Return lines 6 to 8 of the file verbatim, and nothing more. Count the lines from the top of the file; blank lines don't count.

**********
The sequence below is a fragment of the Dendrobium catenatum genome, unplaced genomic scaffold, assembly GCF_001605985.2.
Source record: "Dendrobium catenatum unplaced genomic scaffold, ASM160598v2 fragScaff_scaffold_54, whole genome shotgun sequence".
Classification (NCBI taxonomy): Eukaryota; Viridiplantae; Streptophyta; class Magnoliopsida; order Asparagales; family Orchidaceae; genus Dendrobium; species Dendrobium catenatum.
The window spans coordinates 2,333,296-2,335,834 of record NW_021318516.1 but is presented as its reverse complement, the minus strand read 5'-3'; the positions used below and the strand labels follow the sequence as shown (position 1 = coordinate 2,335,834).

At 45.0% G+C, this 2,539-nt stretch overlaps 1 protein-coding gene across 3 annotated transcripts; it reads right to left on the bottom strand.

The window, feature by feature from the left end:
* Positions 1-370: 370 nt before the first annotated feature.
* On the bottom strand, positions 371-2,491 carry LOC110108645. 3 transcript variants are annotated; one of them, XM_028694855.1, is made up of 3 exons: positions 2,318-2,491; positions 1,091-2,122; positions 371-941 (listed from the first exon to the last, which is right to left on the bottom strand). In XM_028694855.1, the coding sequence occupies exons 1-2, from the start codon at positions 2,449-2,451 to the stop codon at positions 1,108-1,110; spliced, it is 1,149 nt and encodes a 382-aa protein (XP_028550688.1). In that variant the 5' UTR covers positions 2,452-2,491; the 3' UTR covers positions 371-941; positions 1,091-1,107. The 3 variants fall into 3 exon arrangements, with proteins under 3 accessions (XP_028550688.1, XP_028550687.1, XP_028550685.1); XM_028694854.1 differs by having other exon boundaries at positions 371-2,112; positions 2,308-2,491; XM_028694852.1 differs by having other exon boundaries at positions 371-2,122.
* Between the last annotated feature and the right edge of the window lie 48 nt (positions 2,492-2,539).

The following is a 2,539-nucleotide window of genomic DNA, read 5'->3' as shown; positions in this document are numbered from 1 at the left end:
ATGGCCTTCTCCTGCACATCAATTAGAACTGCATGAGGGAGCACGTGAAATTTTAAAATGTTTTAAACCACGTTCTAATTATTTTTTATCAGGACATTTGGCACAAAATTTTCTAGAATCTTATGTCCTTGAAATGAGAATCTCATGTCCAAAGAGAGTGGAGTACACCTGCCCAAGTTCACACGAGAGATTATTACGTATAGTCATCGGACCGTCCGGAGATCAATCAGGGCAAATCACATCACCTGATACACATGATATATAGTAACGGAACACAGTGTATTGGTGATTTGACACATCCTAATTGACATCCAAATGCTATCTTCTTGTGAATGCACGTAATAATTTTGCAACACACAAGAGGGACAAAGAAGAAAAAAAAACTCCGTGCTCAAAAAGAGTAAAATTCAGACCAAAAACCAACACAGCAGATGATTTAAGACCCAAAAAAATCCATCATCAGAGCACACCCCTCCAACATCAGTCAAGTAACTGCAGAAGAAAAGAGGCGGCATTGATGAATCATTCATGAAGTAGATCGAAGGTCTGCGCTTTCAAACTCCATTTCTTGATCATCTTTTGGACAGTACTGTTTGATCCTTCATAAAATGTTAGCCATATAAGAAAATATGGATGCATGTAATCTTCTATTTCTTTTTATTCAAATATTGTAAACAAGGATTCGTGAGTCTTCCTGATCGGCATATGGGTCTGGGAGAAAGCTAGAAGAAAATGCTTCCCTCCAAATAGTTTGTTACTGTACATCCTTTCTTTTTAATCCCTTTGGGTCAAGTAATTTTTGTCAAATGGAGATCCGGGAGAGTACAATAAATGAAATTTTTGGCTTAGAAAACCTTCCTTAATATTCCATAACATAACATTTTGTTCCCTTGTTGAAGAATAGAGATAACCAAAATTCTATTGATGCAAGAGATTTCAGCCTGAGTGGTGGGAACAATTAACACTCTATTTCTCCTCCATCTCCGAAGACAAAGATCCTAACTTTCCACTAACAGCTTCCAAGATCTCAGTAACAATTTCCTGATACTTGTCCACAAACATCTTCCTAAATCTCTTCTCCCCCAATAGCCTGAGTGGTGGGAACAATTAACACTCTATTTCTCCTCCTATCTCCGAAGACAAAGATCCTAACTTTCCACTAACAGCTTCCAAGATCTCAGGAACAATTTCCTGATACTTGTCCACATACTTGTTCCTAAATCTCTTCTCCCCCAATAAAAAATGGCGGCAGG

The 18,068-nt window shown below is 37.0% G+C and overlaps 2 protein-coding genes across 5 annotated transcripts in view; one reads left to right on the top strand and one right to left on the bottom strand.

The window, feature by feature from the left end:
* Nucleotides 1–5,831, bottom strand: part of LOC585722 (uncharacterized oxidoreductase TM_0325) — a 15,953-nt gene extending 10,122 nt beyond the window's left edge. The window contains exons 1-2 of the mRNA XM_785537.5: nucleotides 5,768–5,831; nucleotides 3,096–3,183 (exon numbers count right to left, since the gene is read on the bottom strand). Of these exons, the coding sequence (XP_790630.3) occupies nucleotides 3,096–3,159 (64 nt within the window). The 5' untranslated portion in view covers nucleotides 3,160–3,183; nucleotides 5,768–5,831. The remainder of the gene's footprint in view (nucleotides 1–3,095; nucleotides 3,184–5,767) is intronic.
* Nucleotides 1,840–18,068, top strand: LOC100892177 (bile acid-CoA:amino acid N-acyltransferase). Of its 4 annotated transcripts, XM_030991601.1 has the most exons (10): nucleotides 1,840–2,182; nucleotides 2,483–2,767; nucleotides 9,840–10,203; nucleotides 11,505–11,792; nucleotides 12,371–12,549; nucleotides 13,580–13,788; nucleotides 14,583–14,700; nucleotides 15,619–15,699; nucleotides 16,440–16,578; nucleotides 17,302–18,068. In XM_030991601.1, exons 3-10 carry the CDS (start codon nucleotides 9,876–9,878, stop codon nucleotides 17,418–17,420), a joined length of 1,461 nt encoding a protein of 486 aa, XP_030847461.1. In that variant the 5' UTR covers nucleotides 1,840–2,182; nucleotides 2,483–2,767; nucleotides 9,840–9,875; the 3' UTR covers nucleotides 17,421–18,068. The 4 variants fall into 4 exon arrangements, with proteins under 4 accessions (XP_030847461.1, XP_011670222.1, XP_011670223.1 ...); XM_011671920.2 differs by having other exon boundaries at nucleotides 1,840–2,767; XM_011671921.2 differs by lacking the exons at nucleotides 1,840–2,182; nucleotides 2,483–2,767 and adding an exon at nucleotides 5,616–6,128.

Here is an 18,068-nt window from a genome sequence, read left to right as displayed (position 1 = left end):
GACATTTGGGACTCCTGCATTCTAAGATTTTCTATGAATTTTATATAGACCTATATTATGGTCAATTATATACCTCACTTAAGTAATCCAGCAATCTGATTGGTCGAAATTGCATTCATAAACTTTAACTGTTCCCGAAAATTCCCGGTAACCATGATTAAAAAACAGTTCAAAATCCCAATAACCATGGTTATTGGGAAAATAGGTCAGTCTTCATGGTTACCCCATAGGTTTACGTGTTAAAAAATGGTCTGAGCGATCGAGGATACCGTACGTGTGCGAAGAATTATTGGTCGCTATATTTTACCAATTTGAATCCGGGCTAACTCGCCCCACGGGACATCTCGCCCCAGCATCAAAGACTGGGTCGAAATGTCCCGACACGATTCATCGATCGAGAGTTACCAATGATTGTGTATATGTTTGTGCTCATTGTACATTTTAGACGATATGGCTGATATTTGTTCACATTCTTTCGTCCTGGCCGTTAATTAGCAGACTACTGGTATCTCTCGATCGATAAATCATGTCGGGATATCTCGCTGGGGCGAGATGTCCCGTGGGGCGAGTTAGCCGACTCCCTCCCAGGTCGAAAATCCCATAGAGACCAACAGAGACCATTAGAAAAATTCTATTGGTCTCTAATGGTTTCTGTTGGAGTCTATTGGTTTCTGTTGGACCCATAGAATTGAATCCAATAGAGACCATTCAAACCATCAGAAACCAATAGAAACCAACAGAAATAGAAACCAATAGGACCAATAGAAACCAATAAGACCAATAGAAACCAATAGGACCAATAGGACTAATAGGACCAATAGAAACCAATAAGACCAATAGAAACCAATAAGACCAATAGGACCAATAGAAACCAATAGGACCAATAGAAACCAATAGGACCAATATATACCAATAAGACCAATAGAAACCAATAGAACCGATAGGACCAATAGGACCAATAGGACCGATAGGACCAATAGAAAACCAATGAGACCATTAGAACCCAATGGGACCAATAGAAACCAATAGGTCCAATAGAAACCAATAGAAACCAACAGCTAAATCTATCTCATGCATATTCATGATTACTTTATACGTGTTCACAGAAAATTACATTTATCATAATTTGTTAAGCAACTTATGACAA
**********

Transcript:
The window, feature by feature from the left end:
* Positions 1-370: 370 nt before the first annotated feature.
* On the bottom strand, positions 371-2,491 carry LOC110108645. 3 transcript variants are annotated; one of them, XM_028694855.1, is made up of 3 exons: positions 2,318-2,491; positions 1,091-2,122; positions 371-941 (listed from the first exon to the last, which is right to left on the bottom strand). In XM_028694855.1, the coding sequence occupies exons 1-2, from the start codon at positions 2,449-2,451 to the stop codon at positions 1,108-1,110; spliced, it is 1,149 nt and encodes a 382-aa protein (XP_028550688.1). In that variant the 5' UTR covers positions 2,452-2,491; the 3' UTR covers positions 371-941; positions 1,091-1,107. The 3 variants fall into 3 exon arrangements, with proteins under 3 accessions (XP_028550688.1, XP_028550687.1, XP_028550685.1); XM_028694854.1 differs by having other exon boundaries at positions 371-2,112; positions 2,308-2,491; XM_028694852.1 differs by having other exon boundaries at positions 371-2,122.